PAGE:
In considering this legal question under the Rule 12(b)(6) motion to dismiss standard of review, the court generally may rely on the complaint, attached exhibits, and matters of public record. Sands v. McCormick, 502 F.3d 263, 268 (3d Cir.2007). The court may also consider "undisputedly authentic document[s] that a defendant attaches as an exhibit to a motion . . . if the plaintiff's claims are based on the [attached] documents." Pension Benefit Guar. Corp. v. White Consol. Indus., 998 F.2d 1192, 1196 (3d Cir.1993). Moreover, "documents whose contents are alleged in the complaint and whose authenticity no party questions, but which are not physically attached to the pleading, may be considered." Pryor v. Nat'l Collegiate Athletic Ass'n, 288 F.3d 548, 560 (3d Cir.2002); see also U.S. Express Lines, Ltd. v. Higgins, 281 F.3d 383, 388 (3d Cir. 2002) (holding that "[a]lthough a district court may not consider matters extraneous to the pleadings, a document integral to or explicitly relied upon in the complaint may be considered without converting the motion to dismiss into one for summary judgment.").
Here our analysis of the arbitrability of this dispute is guided and controlled by the express terms of the parties' agreement, terms that were acknowledged by Moyer in a writing attached as an exhibit to his complaint. Moreover, no party disputes the authenticity of the arbitration agreement. Therefore, we will consider this motion to compel arbitration under the standards governing a motion to dismiss pursuant to Rule 12(b)(6) of the Federal Rules of Civil Procedure. See Guidotti v. Legal Helpers Debt Resolution, L.L.C., 716 F.3d 764, 771-76 (3d Cir. 2013).
B. The Scope of the Federal Arbitration Act (FAA)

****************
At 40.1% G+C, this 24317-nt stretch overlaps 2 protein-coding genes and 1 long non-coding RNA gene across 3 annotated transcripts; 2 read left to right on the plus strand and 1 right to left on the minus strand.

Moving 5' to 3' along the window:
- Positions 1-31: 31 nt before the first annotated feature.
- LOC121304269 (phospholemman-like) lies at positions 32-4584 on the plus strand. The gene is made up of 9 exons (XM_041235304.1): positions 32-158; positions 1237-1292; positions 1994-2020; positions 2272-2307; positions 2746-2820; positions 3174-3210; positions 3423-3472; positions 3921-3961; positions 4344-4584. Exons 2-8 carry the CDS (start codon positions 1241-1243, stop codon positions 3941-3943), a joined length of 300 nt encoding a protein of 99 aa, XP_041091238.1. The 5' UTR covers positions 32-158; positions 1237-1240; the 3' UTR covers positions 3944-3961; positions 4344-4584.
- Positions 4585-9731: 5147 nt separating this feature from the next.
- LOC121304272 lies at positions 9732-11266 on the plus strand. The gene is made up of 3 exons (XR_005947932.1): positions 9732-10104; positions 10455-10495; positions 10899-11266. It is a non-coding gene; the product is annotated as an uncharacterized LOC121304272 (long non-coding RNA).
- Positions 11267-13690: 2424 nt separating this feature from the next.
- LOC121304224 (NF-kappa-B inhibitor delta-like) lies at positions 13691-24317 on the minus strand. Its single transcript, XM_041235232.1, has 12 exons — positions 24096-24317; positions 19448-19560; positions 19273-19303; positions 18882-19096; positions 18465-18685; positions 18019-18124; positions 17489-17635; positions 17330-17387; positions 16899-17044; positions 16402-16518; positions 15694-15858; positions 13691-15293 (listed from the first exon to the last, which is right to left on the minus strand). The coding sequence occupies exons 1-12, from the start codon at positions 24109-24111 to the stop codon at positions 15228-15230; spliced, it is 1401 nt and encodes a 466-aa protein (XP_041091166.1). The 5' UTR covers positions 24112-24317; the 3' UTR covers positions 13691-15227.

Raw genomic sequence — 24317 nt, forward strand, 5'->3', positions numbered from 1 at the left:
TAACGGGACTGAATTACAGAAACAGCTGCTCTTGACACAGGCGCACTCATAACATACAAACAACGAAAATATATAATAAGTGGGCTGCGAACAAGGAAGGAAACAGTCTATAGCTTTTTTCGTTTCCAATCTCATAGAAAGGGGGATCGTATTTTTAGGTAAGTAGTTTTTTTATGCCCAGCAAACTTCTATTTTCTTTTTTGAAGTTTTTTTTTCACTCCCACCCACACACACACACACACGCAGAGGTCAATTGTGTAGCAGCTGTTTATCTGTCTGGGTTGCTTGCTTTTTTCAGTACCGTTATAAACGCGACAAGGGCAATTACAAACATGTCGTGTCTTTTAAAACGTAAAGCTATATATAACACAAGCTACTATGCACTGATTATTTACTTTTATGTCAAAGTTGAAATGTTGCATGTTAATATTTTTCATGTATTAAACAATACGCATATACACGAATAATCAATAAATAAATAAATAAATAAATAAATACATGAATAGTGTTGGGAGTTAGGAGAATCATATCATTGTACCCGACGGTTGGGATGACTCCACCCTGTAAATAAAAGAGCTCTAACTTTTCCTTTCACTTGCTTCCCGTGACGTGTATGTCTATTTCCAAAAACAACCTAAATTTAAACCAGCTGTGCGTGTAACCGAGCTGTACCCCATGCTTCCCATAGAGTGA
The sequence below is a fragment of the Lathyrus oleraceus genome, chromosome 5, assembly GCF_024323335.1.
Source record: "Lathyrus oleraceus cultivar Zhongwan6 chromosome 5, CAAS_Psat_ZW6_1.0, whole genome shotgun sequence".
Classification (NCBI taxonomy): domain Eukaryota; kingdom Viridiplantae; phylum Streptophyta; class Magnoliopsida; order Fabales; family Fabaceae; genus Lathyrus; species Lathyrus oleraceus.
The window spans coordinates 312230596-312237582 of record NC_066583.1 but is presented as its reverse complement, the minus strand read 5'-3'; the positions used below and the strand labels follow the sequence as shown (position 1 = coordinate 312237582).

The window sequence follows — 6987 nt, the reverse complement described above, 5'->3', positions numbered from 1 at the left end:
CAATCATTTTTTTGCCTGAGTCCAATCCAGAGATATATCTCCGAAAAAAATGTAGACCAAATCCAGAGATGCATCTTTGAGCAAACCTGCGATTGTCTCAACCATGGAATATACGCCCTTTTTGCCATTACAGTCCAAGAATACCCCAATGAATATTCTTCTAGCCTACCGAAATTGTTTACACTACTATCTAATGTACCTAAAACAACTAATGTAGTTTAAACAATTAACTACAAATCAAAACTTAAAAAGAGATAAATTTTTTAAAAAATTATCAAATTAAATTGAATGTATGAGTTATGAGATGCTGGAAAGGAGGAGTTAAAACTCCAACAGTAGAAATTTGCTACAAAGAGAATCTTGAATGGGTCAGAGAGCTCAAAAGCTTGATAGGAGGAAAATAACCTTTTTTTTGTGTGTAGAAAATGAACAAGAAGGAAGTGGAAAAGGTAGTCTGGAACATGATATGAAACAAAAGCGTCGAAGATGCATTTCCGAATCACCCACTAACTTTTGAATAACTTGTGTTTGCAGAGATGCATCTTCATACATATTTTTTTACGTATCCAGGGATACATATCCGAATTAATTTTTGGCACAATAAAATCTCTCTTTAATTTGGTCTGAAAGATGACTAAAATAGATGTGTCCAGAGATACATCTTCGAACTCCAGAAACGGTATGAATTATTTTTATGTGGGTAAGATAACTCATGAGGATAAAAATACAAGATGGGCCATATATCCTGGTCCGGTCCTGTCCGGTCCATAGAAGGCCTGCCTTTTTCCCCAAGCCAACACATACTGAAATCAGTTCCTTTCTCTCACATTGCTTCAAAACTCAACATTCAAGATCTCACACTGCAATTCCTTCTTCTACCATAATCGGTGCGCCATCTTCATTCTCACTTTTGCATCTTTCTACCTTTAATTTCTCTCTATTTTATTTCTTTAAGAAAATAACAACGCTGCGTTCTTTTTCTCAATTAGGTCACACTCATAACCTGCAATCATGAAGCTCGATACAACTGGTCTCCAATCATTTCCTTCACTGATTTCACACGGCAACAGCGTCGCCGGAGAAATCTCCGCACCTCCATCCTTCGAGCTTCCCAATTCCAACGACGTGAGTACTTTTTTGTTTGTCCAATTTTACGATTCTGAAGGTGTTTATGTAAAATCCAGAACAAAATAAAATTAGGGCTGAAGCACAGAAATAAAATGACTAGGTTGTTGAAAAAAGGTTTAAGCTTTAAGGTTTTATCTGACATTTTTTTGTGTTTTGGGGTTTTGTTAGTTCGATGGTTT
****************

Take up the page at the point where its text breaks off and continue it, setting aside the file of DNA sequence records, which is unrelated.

The Federal Arbitration Act (FAA) provides in part as follows:
A written provision in any maritime transaction or a contract evidencing a transaction involving commerce to settle by arbitration a controversy thereafter arising out of such contract or transaction, or the refusal to perform the whole or any part thereof, or an agreement in writing to submit to arbitration an existing controversy arising out of such a contract, transaction, or refusal, shall be valid, irrevocable, and enforceable, save upon such grounds as exist at law or in equity for the revocation of any contract.
The FAA then provides parties whose federal court disputes may also be subject to arbitration with a specific means of compelling pre-litigation arbitration of their dispute. Under the FAA:
A party aggrieved by the alleged failure, neglect, or refusal of another to arbitrate under a written agreement for arbitration may petition any United States district court which, save for such agreement, would have jurisdiction under title 28, in a civil action or in admiralty of the subject matter of a suit arising out of the controversy between the parties, for an order directing that such arbitration proceed in the manner provided for in such agreement.
When the court determines that a particular dispute brought in federal court is subject to an arbitration agreement, the FAA prescribed the course which we must follow, and states that:
If any suit or proceeding be brought in any of the courts of the United States upon any issue referable to arbitration under an agreement in writing for such arbitration, the court in which such suit is pending, upon being satisfied that the issue involved in such suit or proceeding is referable to arbitration under such an agreement, shall on application of one of the parties stay the trial of the action until such arbitration has been had in accordance with the terms of the agreement, providing the applicant for the stay is not in default in proceeding with such arbitration.